[Inside] Rank roo rery much! Dr. Petit [I believe this is the Scooby Doo entry.] I think your job cool and I wold like to look into the job more because you make it look FUN! [All in blazing color.]

[On the front a picture of a dog through a window, which at first I took to be a little Harry Potter wizard dog because it looked like it was wearing a pointy hat. On closer inspection, however, it proved to be a dog with THREE Bandaids (two crossed in an X), a long scary incision with more of the heavy nylon rope-type sutures, and a bandage tied around its forehead, above which protrude the pointy ears, evidently glued together into a spike, which is what I mistook for the hat.] Dear Doc
[Inside] I am so glad that you came in because after I've lived all my life with animals I want to become a vet. The first time I wanted to be a vet was when I helped my mom save a lamb when I was in the forth grade. [Accompanied by a drawing of a dog covered from head to toe in an intricate crosshatching of bandages that would do a mummy proud. The only things not covered by the wrap are the muzzle, the eye, and the ears - again appearing to be glued together into that darn spike.]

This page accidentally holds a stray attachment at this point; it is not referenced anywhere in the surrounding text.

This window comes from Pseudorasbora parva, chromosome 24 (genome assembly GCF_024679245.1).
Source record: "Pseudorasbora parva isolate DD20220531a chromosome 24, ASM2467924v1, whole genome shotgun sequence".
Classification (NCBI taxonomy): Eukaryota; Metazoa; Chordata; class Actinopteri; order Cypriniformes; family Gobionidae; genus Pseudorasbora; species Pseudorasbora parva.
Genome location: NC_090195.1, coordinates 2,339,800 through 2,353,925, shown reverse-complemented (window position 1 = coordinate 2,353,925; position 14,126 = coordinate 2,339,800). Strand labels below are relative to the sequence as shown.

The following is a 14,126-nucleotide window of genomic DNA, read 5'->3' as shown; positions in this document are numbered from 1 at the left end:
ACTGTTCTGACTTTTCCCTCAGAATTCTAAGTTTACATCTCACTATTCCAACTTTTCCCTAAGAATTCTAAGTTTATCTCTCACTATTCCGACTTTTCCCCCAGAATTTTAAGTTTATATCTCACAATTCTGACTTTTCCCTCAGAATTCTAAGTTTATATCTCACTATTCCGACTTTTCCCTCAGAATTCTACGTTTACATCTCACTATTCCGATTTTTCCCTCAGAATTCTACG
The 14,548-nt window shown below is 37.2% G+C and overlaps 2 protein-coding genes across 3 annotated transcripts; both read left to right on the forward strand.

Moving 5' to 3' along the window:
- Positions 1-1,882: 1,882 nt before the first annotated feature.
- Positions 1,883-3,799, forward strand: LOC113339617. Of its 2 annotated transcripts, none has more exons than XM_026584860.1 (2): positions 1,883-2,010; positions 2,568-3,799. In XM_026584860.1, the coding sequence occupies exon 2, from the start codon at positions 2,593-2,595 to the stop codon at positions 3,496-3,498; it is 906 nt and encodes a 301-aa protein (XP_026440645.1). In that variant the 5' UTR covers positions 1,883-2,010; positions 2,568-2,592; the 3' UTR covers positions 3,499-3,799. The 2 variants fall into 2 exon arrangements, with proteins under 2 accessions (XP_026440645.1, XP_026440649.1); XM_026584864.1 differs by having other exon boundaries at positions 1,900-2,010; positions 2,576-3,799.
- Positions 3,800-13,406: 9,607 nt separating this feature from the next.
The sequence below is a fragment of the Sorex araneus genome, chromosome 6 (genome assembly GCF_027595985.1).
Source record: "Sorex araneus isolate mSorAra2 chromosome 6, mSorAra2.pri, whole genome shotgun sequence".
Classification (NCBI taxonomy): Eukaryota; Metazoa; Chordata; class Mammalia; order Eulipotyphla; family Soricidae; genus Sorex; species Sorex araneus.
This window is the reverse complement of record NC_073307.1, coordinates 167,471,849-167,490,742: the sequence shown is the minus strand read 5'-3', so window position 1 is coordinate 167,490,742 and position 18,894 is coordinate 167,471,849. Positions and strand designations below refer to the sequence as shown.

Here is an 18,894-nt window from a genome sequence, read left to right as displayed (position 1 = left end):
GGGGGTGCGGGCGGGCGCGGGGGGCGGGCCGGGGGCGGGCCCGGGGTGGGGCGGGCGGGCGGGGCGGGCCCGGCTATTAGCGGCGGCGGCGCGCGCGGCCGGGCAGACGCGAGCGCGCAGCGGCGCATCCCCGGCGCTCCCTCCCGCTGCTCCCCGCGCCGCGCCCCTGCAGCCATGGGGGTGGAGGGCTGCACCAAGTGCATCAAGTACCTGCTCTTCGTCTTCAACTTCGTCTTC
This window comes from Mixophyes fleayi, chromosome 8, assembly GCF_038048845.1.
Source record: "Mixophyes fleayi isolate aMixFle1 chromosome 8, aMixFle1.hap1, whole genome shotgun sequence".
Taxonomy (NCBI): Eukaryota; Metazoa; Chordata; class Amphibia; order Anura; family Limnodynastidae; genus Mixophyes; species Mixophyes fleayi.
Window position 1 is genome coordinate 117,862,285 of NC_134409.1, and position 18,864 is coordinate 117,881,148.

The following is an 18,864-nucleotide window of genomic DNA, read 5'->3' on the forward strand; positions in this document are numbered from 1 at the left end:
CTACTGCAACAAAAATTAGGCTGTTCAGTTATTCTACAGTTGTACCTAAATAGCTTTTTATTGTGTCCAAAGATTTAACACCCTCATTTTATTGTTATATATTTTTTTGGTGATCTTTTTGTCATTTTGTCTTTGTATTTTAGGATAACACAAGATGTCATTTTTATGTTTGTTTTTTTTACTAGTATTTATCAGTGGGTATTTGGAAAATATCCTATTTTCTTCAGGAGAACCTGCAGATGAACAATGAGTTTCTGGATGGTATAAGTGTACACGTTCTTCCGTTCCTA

Dear Mrs. Dr.
Thank you for comeing to our class! My favoret part was the exray's. Some day I might become a vetinairian. [Along with a vividly colored portrait of what appears to be a dachshund approaching a bonsai tree, possibly to urinate on it, based on the pose... or perhaps this is the one child in the class who noticed that Finn tried to claim one little boy as his own by urinating on his shoe. (Yikes.)]


[On the front, along with a drawing of a long-necked something that looks quite a bit like a llama] Dear D Thank you for coming!